Command Duration

Note: This is an advanced tutorial, don’t try it until you well understand how `Commands`_ work.

In some types of games a command should not start and finish immediately. Loading a crossbow might take a bit of time to do - time you don’t have when the enemy comes rushing at you. Crafting that armour will not be immediate either. For some types of games the very act of moving or changing pose all comes with a certain time associated with it.

Below is a simple command example for adding a duration for a command to finish.

from evennia import default_cmds, utils

class CmdEcho(default_cmds.MuxCommand):
    wait for an echo

      echo <string>

    Calls and waits for an echo
    key = "echo"
    locks = "cmd:all()"

    def func(self):
         This is called at the initial shout.
        self.caller.msg("You shout '%s' and wait for an echo ..." % self.args)
        # this waits non-blocking for 10 seconds, then calls self.echo
        utils.delay(10, callback=self.echo) # call echo after 10 seconds

    def echo(self):
        "Called after 10 seconds."
        shout = self.args
        string = "You hear an echo: %s ... %s ... %s"
        string = string % (shout.upper(), shout.capitalize(), shout.lower())

Import this new echo command into the default command set and reload the server. You will find that it will take 10 seconds before you see your shout coming back. You will also find that this is a non-blocking effect; you can issue other commands in the interim and the game will go on as usual. The echo will come back to you in its own time.

About utils.delay()

utils.delay(delay, callback=None, *args, **kwargs) is a useful function. It will wait delay seconds, then call a function you give it as callback(*args, **kwargs).

If you are not familiar with the syntax*args and **kwargs, see the Python documentation here.

Looking at it you might think that utils.delay(10, callback) in the code above is just an alternative to some more familiar thing like time.sleep(10). This is not the case. If you do time.sleep(10) you will in fact freeze the entire server for ten seconds! The utils.delay()is a thin wrapper around a Twisted Deferred that will delay execution until 10 seconds have passed, but will do so asynchronously, without bothering anyone else (not even you - you can continue to do stuff normally while it waits to continue).

The point to remember here is that the delay() call will not “pause” at that point when it is called. The lines after the delay() call will actually execute right away. What you must do is to tell it which function to call after the time has passed (its “callback”). This may sound strange at first, but it is normal practice in asynchronous systems. You can also link such calls together as seen below:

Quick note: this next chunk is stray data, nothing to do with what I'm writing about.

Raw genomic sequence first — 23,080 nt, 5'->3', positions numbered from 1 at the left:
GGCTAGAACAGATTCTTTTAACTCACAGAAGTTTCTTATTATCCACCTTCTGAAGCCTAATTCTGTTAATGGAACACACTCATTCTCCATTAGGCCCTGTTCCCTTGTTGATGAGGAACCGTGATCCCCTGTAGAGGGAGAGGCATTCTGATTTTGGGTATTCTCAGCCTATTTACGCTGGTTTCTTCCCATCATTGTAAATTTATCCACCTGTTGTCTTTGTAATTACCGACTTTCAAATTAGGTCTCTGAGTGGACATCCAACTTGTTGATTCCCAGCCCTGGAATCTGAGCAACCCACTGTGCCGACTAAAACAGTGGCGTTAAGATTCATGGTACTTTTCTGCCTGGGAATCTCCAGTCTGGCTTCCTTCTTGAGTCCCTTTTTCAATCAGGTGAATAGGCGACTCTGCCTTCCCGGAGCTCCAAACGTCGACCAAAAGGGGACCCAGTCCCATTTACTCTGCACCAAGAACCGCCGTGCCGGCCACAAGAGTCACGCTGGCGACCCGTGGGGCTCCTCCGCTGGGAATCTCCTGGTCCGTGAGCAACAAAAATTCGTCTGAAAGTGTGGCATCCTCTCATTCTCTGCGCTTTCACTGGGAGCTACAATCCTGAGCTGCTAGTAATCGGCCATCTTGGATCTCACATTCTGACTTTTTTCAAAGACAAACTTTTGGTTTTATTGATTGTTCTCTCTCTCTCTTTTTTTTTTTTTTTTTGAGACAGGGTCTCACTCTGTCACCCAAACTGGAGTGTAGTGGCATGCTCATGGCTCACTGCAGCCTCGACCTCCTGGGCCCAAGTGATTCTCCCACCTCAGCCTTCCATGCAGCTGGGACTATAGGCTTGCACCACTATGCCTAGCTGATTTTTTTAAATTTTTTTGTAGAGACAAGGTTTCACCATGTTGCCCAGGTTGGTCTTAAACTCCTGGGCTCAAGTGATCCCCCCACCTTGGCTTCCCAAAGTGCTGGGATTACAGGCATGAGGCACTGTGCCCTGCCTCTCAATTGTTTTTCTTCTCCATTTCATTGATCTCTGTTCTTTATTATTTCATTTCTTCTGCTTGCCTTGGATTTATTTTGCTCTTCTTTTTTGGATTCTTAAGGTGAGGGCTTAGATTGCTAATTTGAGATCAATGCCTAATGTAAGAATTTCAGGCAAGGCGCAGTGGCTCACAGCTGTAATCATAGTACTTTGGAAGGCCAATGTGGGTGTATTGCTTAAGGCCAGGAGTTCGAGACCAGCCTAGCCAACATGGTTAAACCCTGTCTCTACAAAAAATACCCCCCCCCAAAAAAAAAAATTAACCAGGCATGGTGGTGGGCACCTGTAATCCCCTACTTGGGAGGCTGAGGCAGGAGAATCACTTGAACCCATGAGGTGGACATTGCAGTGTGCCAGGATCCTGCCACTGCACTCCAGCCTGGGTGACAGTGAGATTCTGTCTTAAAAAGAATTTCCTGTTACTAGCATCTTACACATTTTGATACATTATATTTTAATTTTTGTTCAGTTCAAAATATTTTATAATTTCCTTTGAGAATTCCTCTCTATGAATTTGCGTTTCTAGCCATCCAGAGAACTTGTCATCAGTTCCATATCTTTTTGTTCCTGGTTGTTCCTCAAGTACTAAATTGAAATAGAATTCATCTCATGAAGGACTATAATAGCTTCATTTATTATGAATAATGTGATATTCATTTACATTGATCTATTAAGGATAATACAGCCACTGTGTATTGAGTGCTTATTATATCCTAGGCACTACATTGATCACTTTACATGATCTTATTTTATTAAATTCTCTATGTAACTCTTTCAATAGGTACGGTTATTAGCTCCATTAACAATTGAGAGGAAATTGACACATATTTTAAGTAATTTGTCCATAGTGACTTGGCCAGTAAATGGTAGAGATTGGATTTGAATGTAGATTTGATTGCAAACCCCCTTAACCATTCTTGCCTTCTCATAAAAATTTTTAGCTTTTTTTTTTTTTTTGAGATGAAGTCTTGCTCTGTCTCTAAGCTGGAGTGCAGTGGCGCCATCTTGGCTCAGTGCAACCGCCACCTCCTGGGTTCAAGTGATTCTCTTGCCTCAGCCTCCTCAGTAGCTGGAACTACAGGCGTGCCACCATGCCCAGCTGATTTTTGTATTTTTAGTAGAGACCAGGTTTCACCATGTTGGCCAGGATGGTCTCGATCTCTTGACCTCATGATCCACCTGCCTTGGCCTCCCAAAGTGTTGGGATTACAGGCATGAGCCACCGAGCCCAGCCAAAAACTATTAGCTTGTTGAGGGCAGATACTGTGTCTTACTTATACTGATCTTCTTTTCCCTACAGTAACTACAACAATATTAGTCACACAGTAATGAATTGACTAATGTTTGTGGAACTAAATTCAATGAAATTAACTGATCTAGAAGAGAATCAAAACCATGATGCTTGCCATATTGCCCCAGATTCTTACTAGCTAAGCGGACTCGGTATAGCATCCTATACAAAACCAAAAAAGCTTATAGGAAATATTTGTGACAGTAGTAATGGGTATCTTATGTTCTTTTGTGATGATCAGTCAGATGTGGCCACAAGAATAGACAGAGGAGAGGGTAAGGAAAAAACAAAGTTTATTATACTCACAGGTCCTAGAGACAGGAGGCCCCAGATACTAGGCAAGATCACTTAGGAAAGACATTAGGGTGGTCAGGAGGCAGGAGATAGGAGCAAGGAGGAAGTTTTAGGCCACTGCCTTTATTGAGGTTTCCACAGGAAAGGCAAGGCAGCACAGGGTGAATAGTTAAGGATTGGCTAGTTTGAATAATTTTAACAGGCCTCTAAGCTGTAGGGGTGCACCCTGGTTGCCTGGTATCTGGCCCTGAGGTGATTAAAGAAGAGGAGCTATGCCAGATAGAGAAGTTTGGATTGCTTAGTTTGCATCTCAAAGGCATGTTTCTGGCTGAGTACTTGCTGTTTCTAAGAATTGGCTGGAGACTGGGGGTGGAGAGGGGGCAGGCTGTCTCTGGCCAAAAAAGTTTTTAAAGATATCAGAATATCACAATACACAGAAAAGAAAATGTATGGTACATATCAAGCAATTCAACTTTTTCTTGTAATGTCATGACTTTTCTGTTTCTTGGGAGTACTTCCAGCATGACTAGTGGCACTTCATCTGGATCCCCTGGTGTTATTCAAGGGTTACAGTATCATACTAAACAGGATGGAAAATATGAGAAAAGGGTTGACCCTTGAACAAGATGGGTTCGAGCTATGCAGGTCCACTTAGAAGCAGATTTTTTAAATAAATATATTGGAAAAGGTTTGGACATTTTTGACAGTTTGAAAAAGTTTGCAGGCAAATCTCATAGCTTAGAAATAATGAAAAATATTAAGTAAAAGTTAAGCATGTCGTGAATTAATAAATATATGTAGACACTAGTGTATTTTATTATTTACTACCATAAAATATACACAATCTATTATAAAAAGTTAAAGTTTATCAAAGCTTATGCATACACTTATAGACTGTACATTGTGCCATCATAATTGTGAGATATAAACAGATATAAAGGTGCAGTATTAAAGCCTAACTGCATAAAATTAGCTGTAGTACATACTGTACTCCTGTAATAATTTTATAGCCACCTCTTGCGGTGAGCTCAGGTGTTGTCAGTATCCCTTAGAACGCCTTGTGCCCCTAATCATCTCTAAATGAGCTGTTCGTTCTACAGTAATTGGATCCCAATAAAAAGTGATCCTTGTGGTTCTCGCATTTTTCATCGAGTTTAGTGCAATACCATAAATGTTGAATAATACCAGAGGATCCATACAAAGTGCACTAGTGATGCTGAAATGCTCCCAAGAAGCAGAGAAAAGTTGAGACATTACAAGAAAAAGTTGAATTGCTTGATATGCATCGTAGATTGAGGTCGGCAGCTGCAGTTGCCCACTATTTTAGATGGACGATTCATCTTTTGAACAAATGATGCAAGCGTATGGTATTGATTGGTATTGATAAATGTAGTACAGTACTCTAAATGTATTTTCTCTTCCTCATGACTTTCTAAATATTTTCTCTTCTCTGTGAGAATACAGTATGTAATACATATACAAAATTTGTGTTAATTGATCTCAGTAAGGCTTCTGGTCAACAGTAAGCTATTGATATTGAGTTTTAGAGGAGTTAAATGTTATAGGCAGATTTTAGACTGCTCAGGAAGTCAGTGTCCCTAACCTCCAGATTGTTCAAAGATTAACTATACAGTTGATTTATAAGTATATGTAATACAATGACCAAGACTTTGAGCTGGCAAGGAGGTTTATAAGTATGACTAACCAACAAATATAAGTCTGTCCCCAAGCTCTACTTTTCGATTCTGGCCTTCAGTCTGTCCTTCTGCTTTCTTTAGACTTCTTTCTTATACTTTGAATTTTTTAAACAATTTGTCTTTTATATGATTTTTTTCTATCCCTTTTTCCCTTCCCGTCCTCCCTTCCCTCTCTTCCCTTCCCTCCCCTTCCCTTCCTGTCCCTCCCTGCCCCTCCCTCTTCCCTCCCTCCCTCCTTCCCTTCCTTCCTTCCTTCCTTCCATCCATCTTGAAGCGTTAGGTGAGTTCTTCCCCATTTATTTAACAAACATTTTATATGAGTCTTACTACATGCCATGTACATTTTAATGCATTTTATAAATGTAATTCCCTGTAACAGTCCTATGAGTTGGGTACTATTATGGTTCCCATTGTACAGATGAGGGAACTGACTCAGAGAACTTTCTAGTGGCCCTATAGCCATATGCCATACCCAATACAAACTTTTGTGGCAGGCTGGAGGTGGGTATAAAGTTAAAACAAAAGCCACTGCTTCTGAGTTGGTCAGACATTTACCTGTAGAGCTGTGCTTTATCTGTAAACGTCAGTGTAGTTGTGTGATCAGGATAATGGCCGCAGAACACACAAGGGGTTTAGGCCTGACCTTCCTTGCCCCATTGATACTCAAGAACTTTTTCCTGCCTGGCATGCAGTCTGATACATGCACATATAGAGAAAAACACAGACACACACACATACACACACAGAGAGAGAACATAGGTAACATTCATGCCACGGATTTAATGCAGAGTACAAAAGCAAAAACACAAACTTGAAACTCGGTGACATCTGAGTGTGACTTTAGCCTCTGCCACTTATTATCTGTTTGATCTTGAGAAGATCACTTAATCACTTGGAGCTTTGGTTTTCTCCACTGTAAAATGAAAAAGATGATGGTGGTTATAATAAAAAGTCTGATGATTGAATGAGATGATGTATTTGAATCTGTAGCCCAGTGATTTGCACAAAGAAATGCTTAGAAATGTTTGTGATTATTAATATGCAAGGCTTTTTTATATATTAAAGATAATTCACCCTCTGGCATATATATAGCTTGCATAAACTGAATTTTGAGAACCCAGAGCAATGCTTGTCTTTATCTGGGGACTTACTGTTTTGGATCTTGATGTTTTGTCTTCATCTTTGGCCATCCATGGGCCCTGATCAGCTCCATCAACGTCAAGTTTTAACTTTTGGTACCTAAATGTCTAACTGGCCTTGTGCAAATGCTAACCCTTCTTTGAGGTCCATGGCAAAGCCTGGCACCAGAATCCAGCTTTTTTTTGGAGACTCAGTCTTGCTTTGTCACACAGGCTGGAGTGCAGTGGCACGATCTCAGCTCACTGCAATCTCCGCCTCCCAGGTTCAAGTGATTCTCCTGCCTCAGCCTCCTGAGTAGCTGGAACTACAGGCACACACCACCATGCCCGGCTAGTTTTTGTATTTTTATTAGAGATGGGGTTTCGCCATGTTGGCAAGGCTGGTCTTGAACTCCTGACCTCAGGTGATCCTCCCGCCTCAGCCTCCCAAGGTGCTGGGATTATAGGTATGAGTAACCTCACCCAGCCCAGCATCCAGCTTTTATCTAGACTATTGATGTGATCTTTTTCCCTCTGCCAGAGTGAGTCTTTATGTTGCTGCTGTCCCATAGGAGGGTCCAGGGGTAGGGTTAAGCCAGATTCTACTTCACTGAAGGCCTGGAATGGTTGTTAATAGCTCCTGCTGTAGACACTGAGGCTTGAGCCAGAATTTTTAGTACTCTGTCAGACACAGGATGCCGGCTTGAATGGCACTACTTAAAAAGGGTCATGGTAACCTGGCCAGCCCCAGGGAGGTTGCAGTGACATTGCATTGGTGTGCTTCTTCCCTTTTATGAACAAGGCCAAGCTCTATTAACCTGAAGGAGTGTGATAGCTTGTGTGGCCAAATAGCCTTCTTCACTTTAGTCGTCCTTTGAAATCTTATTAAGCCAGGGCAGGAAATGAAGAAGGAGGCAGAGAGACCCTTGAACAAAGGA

from evennia import default_cmds, utils

class CmdEcho(default_cmds.MuxCommand):
    waits for an echo

      echo <string>

    Calls and waits for an echo
    key = "echo"
    locks = "cmd:all()"

    def func(self):
        "This sets off a chain of delayed calls"

        self.caller.msg("You shout '%s', waiting for an echo ..." % self.args)

        # wait 2 seconds before calling self.echo1
        utils.delay(2, callback=self.echo1)

    # callback chain, started above
    def echo1(self):
        "First echo"
        self.caller.msg("... %s" % self.args.upper())
        # wait 2 seconds for the next one
        utils.delay(2, callback=self.echo2)

    def echo2(self):
        "Second echo"
        self.caller.msg("... %s" % self.args.capitalize())
        # wait another 2 seconds
        utils.delay(2, callback=self.echo3)

    def echo3(self):
        "Last echo"
        self.caller.msg("... %s ..." % self.args.lower())

The above version will have the echoes arrive one after another, each separated by a two second delay.

> echo Hello!
... HELLO!
... Hello!
... hello! ...

Blocking commands

As mentioned, a great thing about the delay introduced by utils.delay() is that it does not block. It just goes on in the background and you are free to play normally in the interim. In some cases this is not what you want however. Some commands should simply “block” other commands while they are running. If you are in the process of crafting a helmet you shouldn’t be able to also start crafting a shield at the same time, or if you just did a huge power-swing with your weapon you should not be able to do it again immediately.

The simplest way of implementing blocking is to use the technique covered in the Command Cooldown tutorial. In that tutorial we implemented cooldowns by having the Command store the current time. Next time the Command was called, we compared the current time to the stored time to determine if enough time had passed for a renewed use. This is a very efficient, reliable and passive solution. The drawback is that there is nothing to tell the Player when enough time has passed unless they keep trying.